Coronavirus: Taiwan push for World Health Assembly to strain China relations
Australia is throwing its support behind the participation of Taiwan as an observer at the upcoming World Health Assembly meeting that will discuss the urgent global response to the COVID-19 pandemic.
The move will further test the already strained relationship with Beijing, after it responded to Scott Morrison’s push for an investigation into the origins of the coronavirus outbreak in Wuhan with threats of a Chinese consumer boycott on students and tourists visiting Australia.
The Australian can also reveal the government is facing a request from the US and Japan to sign up to a letter formally requesting that the World Health Organisation invite Taiwan to participate.
It is understood Washington and Tokyo are circulating a draft letter to international partners asking WHO director-general Tedros Adhanom Ghebreyesus to allow a Taiwanese delegation to join the virtual meeting of the global health organisation’s key decision-making body on May 18.
While the government has not confirmed whether it will sign up to the letter — which risks an international showdown with China — the Department of Foreign Affairs and Trade issued a statement to The Australian revealing that the government was supporting Taiwan’s involvement.
“Australia has actively supported Taiwan’s involvement in the World Health Organisation for some time,’’ it said.
“Consistent with this longstanding position, Australia supports Taiwan’s participation as an observer at the upcoming World Health Assembly meeting. The challenge of COVID-19 demands a determined, global response. All health authorities, including those of Taiwan who responded so effectively to the outbreak, have a contribution to make.”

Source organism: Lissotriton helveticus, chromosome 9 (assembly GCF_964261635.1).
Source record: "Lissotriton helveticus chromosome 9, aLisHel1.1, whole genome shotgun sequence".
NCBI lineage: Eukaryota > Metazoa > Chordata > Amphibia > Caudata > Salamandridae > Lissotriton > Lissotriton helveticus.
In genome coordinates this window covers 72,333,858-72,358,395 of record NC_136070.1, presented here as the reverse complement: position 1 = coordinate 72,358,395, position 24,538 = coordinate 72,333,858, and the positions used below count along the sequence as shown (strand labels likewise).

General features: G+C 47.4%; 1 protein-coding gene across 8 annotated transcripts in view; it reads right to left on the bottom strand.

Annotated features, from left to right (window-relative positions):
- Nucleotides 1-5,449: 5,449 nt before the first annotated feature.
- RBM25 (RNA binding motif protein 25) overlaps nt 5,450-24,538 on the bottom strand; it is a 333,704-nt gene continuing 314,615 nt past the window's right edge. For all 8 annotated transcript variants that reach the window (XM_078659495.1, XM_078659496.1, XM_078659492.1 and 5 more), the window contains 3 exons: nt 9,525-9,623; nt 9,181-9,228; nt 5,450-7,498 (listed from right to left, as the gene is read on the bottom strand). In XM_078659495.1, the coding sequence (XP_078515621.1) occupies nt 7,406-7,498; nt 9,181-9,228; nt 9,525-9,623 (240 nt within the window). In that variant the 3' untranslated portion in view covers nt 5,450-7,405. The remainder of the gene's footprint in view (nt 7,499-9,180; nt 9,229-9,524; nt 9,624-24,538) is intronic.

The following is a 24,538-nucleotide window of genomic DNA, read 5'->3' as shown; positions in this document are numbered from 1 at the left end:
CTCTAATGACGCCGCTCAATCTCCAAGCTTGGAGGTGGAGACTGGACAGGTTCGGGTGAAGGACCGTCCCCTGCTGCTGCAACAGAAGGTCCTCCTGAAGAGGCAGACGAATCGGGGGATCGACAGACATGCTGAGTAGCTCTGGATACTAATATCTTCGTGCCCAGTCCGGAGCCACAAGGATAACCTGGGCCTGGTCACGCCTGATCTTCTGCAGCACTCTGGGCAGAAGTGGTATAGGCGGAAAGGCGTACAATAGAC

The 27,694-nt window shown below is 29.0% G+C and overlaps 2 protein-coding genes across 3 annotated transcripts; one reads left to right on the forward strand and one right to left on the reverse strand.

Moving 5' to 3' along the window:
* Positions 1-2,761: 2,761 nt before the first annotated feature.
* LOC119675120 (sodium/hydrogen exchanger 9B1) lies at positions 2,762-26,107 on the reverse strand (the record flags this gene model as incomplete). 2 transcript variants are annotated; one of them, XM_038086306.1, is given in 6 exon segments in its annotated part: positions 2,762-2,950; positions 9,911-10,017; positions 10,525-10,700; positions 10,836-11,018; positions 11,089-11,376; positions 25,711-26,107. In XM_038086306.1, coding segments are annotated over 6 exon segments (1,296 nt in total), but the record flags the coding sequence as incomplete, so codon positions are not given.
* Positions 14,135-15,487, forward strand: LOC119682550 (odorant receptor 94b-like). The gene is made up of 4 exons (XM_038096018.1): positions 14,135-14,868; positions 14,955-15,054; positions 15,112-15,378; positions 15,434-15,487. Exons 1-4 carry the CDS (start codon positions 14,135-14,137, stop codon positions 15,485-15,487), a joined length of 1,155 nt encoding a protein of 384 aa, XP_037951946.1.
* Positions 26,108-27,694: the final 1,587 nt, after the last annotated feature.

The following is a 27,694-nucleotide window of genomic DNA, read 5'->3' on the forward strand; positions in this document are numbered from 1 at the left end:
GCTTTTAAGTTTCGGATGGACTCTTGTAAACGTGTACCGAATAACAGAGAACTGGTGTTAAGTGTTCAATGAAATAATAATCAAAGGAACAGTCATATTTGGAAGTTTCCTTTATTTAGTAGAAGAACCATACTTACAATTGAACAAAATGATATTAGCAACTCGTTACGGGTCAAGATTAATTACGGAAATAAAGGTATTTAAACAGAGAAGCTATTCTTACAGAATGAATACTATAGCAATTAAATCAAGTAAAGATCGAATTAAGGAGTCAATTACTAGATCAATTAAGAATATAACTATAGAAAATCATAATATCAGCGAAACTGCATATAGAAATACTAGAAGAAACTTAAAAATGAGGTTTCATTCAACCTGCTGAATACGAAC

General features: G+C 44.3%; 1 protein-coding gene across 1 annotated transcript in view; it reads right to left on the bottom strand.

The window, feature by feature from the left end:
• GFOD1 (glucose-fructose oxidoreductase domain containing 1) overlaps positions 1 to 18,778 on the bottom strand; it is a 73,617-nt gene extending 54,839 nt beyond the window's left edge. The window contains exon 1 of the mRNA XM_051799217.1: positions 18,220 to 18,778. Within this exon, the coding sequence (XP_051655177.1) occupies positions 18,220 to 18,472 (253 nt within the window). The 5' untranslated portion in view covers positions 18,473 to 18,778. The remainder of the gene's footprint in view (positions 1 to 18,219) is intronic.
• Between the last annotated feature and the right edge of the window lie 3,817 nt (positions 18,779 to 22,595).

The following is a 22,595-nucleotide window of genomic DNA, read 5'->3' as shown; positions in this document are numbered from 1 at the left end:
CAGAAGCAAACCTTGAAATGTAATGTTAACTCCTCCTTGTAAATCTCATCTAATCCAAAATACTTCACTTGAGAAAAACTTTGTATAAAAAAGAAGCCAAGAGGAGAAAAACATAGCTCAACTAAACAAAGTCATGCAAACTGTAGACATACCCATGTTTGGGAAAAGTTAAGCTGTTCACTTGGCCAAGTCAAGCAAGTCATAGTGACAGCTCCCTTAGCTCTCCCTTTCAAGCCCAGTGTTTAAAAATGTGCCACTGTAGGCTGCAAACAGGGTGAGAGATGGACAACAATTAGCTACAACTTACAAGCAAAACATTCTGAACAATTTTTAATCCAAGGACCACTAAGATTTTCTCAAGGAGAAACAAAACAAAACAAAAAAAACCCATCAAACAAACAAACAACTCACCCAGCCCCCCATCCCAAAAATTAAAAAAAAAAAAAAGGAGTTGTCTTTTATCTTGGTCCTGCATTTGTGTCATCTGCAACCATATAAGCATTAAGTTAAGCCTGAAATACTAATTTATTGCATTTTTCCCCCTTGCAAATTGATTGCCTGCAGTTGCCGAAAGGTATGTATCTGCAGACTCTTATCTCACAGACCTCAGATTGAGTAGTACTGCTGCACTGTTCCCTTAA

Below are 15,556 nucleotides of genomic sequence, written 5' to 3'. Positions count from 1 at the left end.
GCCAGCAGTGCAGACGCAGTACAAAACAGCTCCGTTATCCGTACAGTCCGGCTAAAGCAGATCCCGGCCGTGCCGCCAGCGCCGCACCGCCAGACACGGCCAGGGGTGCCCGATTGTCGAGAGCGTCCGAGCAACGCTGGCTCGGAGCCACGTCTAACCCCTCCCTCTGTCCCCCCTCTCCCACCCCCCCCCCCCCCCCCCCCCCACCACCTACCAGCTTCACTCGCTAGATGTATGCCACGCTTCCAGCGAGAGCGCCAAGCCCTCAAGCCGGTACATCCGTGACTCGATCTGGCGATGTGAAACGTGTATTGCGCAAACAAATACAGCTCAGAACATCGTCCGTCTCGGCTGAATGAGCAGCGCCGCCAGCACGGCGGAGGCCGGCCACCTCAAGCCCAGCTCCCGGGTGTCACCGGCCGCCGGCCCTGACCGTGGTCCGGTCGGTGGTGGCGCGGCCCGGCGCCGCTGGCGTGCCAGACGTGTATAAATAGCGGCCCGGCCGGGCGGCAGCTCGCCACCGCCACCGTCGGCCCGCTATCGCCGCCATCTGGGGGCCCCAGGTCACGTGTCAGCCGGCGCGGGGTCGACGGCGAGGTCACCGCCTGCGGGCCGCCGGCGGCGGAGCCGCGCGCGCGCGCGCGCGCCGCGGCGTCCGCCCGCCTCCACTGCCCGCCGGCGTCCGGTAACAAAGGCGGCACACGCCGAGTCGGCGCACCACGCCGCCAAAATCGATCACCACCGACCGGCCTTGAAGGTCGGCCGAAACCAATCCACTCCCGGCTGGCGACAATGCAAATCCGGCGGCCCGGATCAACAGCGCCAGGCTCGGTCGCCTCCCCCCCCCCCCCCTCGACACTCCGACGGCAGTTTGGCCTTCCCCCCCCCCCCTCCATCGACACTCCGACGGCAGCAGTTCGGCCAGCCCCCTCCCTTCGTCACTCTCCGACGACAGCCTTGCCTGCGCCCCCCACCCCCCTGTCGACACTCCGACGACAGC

A group of Liberal MPs and the nation’s leading national security think tank have urged the government to support Taiwanese involvement in the WHA meeting, with Australian Strategic Policy Institute executive director Peter Jennings saying it was time for the Prime Minister to take a stand.
“Australia has taken a really hardline approach to the One China policy over decades and the effect of that is to squeeze Taiwan out of many international relationships,” he said.
“I think that’s been a fundamental mistake. It means that we’ve essentially … not built meaningful connections with a liberal democracy of 25 million people. So I think that we need to scrap that policy approach. I’m not saying abandon the One China policy, but we need to have realistic and meaningful connections with a fellow democracy. Of course Taiwan should be in the WHO.”
The debate over Taiwan comes after Mr Morrison notified G20 leaders that Australia would be supporting the EU-sponsored draft resolution on the COVID-19 response at the WHA meeting.
The chairman of the parliamentary joint committee on intelligence and security, Liberal MP Andrew Hastie, told The Australian the government should make a strong case for Taiwan to be included in the May 18 meeting, given Taipei’s success in suppressing the virus. “Taiwan has been one of the more successful democracies in suppressing COVID-19,” he said. “We want as much expertise at the table, so we all benefit.”
He was supported by his parliamentary colleagues, with Victorian MP Tim Wilson telling The Australian: “Taiwan has had an enviable response to COVID-19 and can deliver useful insights to help other countries manage their pandemic response.
“To deny Taiwan participation in the World Health Assembly would be detrimental to global public health outcomes.”
Liberal senator for Victoria James Paterson also said Australia should publicly state its support for Taiwanese involvement.